Once the United States' top female boardsailor, Birkenfeld suffered severe brain and spinal injuries in 2002 when her windsurfer collided with a Yachting New Zealand-owned motorboat driven by Kendall in Greece.
She claimed she had stopped in the water when he ploughed into her, but Kendall said she came at him at high speed and he was unable to avoid her.
Kendall, Birkenfeld's former coach, pulled her lifeless body out of the water and resuscitated her, saving her life.
She now needs a wheelchair to go more than short distances and struggles to speak.
She had initially sought $15 million in damages, but Yachting NZ and Kendall won orders limiting the amount of funds payable to about $500,000.
Yachting NZ never admitted liability for the accident but had offered on several occasions to pay Birkenfeld the full amount, which she had declined.
In 2008 the Court of Appeal threw out Birkenfeld's appeal, after she argued that the offer only dealt with quantum damages, not Kendall's alleged negligence.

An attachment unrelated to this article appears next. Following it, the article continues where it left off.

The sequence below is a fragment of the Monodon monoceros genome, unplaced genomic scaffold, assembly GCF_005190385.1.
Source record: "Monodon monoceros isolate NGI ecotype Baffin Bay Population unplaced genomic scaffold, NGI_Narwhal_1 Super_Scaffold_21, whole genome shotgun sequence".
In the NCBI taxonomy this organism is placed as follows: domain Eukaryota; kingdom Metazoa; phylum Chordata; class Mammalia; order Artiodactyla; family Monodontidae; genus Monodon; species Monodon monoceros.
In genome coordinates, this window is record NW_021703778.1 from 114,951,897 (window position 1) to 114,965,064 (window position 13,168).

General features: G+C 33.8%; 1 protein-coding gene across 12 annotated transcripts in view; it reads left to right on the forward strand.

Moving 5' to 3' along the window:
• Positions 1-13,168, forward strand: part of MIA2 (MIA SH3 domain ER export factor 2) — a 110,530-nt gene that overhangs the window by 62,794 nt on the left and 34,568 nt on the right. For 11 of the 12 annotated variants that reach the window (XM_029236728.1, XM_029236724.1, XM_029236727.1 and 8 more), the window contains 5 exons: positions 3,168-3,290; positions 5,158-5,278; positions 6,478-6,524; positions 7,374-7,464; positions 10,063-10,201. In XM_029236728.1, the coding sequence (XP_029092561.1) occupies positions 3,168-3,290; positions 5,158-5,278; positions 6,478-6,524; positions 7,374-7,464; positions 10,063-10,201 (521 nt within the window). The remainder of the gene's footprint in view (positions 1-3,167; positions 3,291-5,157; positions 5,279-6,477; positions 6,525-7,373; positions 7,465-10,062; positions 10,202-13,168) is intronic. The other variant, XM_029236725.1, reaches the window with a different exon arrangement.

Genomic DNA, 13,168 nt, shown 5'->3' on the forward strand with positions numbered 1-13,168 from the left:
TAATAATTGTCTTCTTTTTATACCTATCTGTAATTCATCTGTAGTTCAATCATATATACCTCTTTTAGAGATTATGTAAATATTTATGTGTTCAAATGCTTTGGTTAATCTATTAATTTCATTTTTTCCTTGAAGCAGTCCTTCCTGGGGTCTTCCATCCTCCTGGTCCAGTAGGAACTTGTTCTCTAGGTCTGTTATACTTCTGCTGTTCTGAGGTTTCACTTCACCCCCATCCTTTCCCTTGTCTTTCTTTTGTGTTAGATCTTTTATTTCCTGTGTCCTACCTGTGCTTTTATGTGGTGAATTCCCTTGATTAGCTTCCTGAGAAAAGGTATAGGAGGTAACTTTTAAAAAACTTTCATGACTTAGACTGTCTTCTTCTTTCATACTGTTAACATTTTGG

Last July, the Supreme Court dismissed Birkenfeld's application for leave to appeal her case saying it was "not persuaded that the hearing in the Court of Appeal was unfair to her".
The Supreme Court today dismissed a further application filed by Birkenfeld, who argued that a lack of a right to public access to court records deprived her of the right to a fair and public hearing.
The court said it was not persuaded that the regulations concerning public access had a prejudicial effect on the preparation of Birkenfeld's case.
Birkenfeld has now had appeals rejected by New Zealand courts in 2006, 2007, 2008, 2009 and 2010.
Kendall won the men's boardsailing gold medal at Seoul in 1988.